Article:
If you’re about to retire, you might be looking forward to earning fat Social Security checks for the rest of your life from the moment you leave your company behind.
But there are plenty of variables as to how much Social Security you’ll actually earn. Knowing these factors ahead of time can help you plan out your best Social Security earning strategy and help prevent any unwanted surprises when it comes to receiving your payments.
Here’s a look at the most important things you’ll want to know about Social Security if you want to retire soon.
Your Earnings Record Affects Your Social Security Payout
The Social Security Administration only uses your top 35 earnings years to calculate your retirement benefits. As you approach retirement, it’s a great opportunity to maximize your earnings and replace lower-earning years with higher-earning ones in your Social Security work record.
As the years right before retirement are often your peak earning years, it’s a great time to raise your future payout. If you haven’t yet worked for 35 years, this is your chance to put in enough years so that your Social Security earnings record is full.
So Does When You File
Your earnings record is one of the two main factors in determining the size of your Social Security payout. The other is the age at which you file.
You can claim Social Security retirement benefits as early as age 62, but your monthly benefit will be permanently reduced by 30%. If you wait to file until age 70, on the other hand, your Social Security checks will see an 8% annual boost from age 67 to age 70, or 24% in total.
When compared with what you’ll draw if you file at age 62, filing at age 70 amounts to a roughly 77% jump in monthly benefits.
‘Full Retirement Age’ Might Be Higher for Some
For many years, 65 was considered the “typical” retirement age, and indeed that was the age at which beneficiaries born in 1937 or earlier received full Social Security benefits. But “full retirement age” as defined by the Social Security age has been on a sliding scale for some time.
For example, for those born between 1943 and 1954, full retirement age was 66, not 65. Currently, full retirement age for those born in 1960 or later is 67. This means that if you are age 62 or younger as of 2022, you shouldn’t expect full benefits until 67, not 65.
Working While Retired Can Temporarily Reduce Your Benefits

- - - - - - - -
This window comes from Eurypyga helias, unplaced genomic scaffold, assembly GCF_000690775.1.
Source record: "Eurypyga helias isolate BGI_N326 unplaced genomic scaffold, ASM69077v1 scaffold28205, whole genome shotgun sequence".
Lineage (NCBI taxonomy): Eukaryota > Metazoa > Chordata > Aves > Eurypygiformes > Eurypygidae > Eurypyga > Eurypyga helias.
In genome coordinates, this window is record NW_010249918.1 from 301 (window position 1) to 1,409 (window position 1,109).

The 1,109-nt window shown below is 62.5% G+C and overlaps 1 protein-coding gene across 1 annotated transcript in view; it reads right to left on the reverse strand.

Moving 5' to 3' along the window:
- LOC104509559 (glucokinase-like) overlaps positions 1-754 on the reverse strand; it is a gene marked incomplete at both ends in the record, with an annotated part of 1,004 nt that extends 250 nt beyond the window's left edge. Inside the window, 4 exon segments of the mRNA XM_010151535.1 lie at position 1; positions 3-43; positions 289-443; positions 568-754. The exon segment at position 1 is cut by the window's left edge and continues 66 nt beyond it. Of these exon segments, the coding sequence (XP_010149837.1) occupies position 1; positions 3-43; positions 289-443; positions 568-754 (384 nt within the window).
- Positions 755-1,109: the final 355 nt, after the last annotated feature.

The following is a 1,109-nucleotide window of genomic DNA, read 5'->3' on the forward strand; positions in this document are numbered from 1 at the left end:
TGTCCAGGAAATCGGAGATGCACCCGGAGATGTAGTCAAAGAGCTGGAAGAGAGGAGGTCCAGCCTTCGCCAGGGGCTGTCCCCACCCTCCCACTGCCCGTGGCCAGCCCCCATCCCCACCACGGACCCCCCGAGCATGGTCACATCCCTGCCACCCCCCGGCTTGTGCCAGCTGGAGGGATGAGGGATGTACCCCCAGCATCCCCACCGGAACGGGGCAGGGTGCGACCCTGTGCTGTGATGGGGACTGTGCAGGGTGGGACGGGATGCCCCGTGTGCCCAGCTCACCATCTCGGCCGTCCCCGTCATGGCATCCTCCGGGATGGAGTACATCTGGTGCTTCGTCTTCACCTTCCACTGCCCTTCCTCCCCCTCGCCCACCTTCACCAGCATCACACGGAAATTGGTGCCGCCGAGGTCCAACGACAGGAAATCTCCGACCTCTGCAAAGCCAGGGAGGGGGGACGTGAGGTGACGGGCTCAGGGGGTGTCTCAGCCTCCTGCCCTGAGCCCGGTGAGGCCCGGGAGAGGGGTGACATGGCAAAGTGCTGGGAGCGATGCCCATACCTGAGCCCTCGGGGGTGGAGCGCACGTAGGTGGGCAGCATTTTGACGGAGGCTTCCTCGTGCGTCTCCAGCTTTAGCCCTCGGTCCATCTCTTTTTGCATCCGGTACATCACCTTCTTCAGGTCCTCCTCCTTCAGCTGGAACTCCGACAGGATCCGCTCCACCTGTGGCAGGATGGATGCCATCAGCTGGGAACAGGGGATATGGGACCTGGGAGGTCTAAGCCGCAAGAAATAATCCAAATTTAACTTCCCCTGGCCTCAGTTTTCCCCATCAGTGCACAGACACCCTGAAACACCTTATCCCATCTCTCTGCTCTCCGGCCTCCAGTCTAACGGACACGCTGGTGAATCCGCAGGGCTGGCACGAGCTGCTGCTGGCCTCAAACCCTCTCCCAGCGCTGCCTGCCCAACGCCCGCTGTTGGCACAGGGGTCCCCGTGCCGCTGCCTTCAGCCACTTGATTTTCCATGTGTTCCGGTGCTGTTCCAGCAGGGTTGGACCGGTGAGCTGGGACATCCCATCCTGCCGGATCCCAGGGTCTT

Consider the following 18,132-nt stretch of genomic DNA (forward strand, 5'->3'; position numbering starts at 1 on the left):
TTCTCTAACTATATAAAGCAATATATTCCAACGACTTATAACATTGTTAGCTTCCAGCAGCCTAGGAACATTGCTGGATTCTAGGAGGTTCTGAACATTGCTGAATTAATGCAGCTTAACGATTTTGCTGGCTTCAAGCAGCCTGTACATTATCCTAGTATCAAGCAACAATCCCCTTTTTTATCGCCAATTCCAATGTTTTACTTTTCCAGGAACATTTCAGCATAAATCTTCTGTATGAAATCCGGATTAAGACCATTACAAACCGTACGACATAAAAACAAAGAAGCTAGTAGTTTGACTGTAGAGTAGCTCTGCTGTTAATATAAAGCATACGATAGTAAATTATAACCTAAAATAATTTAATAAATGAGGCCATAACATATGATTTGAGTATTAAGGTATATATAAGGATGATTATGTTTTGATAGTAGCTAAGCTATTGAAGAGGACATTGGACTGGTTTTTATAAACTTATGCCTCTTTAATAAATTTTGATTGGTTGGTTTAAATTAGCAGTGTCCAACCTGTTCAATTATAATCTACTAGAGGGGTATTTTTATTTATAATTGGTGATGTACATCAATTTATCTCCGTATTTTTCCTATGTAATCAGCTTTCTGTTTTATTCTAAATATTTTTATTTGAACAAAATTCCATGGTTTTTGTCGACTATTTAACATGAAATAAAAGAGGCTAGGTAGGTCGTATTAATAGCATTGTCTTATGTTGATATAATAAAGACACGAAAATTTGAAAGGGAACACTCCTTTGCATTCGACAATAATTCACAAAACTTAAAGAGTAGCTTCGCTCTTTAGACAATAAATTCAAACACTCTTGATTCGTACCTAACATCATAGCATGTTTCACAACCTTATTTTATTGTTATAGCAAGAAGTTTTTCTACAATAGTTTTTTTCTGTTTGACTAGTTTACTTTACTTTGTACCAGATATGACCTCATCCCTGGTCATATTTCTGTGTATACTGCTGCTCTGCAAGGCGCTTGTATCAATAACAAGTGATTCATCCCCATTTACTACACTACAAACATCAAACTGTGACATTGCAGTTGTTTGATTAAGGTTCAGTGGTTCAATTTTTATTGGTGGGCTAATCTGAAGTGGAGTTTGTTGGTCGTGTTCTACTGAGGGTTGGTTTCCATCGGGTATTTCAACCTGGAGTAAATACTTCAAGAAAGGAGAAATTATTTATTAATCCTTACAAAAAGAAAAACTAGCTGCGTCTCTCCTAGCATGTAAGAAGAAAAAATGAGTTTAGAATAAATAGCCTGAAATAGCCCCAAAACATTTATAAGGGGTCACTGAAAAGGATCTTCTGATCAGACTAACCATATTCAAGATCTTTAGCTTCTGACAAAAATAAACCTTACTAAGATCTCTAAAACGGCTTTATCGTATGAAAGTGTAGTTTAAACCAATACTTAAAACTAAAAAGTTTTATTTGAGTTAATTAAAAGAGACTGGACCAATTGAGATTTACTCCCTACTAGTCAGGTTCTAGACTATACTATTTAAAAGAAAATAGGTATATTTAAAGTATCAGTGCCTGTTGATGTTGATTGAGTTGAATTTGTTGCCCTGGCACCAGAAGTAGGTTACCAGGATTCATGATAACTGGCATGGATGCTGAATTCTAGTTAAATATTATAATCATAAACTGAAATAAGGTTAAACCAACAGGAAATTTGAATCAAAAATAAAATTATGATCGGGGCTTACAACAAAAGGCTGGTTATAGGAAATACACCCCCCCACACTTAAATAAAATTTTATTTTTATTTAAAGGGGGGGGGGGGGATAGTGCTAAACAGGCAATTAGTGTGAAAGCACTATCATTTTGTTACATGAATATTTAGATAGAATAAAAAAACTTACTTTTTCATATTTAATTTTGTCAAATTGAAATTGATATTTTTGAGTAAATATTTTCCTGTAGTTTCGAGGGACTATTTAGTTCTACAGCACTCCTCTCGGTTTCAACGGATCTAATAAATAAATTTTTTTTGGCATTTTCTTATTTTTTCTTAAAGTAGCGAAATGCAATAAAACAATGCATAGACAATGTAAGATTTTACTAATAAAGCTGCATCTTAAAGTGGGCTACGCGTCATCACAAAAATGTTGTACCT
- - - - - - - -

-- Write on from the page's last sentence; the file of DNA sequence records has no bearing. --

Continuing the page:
If you’re planning on boosting your Social Security payments by working during retirement, it might actually have the opposite effect — at least temporarily. Specifically, the SSA will dock your Social Security payments by $1 for every $2 you earn above an annual threshold while you are younger than full retirement age. For 2022, this earnings limit is $19,560.
In the year you reach full retirement age, that formula changes to a $1 reduction for every $3 you earn above a different limit, which is $51,960 for 2022. Once you reach full retirement age, however, not only can you earn as much as you’d like without penalty, your previously withheld payments will also be added back into your checks.
Some of Your Benefits May Be Taxable
Even if you earn a relatively modest amount of income, up to 85% of your Social Security benefits may be taxable. The Social Security Administration uses a calculation known as “combined income” to determine whether or not your benefits are taxable.
Combined income includes your adjusted gross income, tax-exempt income and one-half of your Social Security benefits. For 2022, that limit is $25,000 as a single person, or $32,000 if you and your spouse file taxes jointly.
Your Spousal Benefit May Be Higher Than Your Own
If you’re married to a worker who qualifies for Social Security benefits, you may be entitled to a spousal benefit. The spousal benefit typically amounts to 50% of the primary wage earner’s benefit.
If you have a short work history or earned significantly less than your spouse, this spousal benefit may very well exceed the benefit you’re entitled to based solely on your own work record. The spousal benefit may also apply if you’re divorced from the primary beneficiary, but only if you were married for at least 10 years and remain unmarried.
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